One of the things my parents drummed into my ears as a child was the need to say please and thank you. I don’t know if it is the time we live in or the country we live in (US of A) that has killed this courteous act.
It’s not that I really think that this is an American problem (because Americans are thankful), but I am here in America, and the people I have noticed doing this are Nigerians based here in America. Basically, you attend someone’s event or do something for them and they never, ever feel the need to say thank you. What’s that about?
I remember some years ago I met a lady – let’s call her Jane – at a friend’s event. We instantly hit it off. We exchanged numbers that day, and although we never really called each other, we still ran into each other at places, like church, the African store, etc.
When it was time to celebrate her son’s birthday, Jane bombarded my phone with calls and texts. And when she ran into me anywhere, she did not fail to remind me. When the day finally rolled, I could not even pretend to have forgotten. So I went. And I took some gifts for the little boy.
The party was so disorganized that I ended up MC’ing … and without pay, by the way. It was almost a whole year later before Jane said thank you. And even when she did, it only added salt to the wound. We ran into each other at a public place and she said, “Oh, Vera, I know you’re going to say that I didn’t even call you to say thank you, but I’ve just been so busy.”
Busy???????? I didn’t say anything to respond to her. What was I supposed to say? She had many things to thank me for: (1) I came for her event, (2) I brought a gift, and (3) I MC’d for free – and without prior notice.
But Jane isn’t the first person to pull this kind of stunt, and I know she won’t be the last. The way I function these days is, if I show up to your event and you don’t say thank you, I’m not showing up next time. It’s just that simple. Do I go for events because I want to be thanked? Of course not. But it’s simple courtesy that when someone does something for you – no matter how big or small – you should say thank you. Express some kind of gratitude.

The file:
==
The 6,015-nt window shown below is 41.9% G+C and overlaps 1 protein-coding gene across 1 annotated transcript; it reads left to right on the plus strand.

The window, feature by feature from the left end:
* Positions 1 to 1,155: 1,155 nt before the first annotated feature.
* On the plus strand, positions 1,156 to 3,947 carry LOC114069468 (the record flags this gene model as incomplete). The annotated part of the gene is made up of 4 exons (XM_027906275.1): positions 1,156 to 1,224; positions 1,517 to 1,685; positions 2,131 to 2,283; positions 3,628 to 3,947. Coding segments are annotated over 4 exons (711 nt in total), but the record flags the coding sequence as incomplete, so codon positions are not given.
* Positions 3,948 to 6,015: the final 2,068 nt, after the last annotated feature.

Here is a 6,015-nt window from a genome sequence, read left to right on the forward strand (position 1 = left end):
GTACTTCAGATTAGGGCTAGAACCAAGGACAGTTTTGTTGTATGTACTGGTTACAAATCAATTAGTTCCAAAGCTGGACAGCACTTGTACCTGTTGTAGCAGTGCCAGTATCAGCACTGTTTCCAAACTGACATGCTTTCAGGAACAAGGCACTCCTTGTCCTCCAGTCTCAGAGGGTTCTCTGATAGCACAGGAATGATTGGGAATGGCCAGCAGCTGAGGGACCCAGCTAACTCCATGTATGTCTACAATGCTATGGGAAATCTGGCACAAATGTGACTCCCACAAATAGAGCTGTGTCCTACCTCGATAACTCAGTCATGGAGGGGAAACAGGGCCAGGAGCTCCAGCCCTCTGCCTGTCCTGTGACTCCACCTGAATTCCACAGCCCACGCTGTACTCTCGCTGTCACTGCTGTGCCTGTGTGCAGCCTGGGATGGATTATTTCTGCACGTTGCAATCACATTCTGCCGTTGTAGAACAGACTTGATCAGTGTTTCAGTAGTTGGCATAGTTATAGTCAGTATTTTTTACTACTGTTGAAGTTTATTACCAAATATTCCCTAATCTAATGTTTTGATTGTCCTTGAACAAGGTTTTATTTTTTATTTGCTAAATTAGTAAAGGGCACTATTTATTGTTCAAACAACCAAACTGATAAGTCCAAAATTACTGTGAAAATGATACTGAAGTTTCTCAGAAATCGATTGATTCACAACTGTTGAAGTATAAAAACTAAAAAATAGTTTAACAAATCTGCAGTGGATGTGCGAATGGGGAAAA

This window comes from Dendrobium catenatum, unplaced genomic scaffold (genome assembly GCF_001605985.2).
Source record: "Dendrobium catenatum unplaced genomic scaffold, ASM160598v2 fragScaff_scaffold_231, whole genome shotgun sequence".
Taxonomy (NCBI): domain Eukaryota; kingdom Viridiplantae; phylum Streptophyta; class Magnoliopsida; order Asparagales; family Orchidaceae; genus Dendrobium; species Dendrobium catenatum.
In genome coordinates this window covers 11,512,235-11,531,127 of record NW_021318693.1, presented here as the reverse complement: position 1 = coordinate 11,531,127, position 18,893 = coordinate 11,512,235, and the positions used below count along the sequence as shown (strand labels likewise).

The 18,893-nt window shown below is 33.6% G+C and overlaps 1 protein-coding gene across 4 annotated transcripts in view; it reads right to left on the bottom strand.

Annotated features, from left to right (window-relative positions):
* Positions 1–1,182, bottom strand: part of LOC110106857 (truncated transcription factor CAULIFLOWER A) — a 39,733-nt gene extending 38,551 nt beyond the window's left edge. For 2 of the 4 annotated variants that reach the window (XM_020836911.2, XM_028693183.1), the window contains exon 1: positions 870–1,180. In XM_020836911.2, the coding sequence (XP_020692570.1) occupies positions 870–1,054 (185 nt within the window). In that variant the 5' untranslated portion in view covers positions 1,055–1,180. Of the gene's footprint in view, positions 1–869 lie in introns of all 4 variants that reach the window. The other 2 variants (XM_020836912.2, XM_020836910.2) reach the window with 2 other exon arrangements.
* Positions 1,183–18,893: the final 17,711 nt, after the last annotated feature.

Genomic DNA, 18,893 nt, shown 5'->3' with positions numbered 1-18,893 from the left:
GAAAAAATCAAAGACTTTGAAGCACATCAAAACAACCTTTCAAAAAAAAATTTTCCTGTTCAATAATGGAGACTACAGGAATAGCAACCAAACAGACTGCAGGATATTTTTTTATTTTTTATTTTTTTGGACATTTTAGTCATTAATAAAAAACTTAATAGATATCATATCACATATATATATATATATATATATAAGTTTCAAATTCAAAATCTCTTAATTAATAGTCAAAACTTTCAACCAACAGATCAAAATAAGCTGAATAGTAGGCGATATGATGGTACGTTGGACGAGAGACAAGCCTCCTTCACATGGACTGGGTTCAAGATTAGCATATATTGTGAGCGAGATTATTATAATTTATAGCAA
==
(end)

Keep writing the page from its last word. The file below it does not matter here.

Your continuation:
Now, this brings me to something I have been pondering: when you go to a Nigerian wedding and you sign that guest book with your name, number, e-mail address, and mailing address, what do they do with that information? Cause I have gone to many, many weddings and signed those things and nothing happens afterwards. No calls. No texts. No thank-you notes. No e-mails. Zero. Zilch.
I truly believe that if you can take time out of your busy schedule to invite someone to your event, then you can take time out of your busy schedule to thank them for coming. After all, your guests have done the same thing – taken time out of their busy schedule. I remember when I had a surprise get together for Igwe last year. I called everyone to invite them, and then I sent follow up texts. After the event, I did the same exact thing: I called everyone to say thank you, and then I followed it up with text messages.
There are many ways to thank people. You can (1) Call them, (2) Text them, (3), Send a thank you note, and (4) Send an e-mail. I use all of the above as ways to thank people. Yes, including the hand-written thank you note.
But I’m really curious to know if there is anyone else out there in this big, bad world who feels the same way as I do. And do you think I’m overreacting?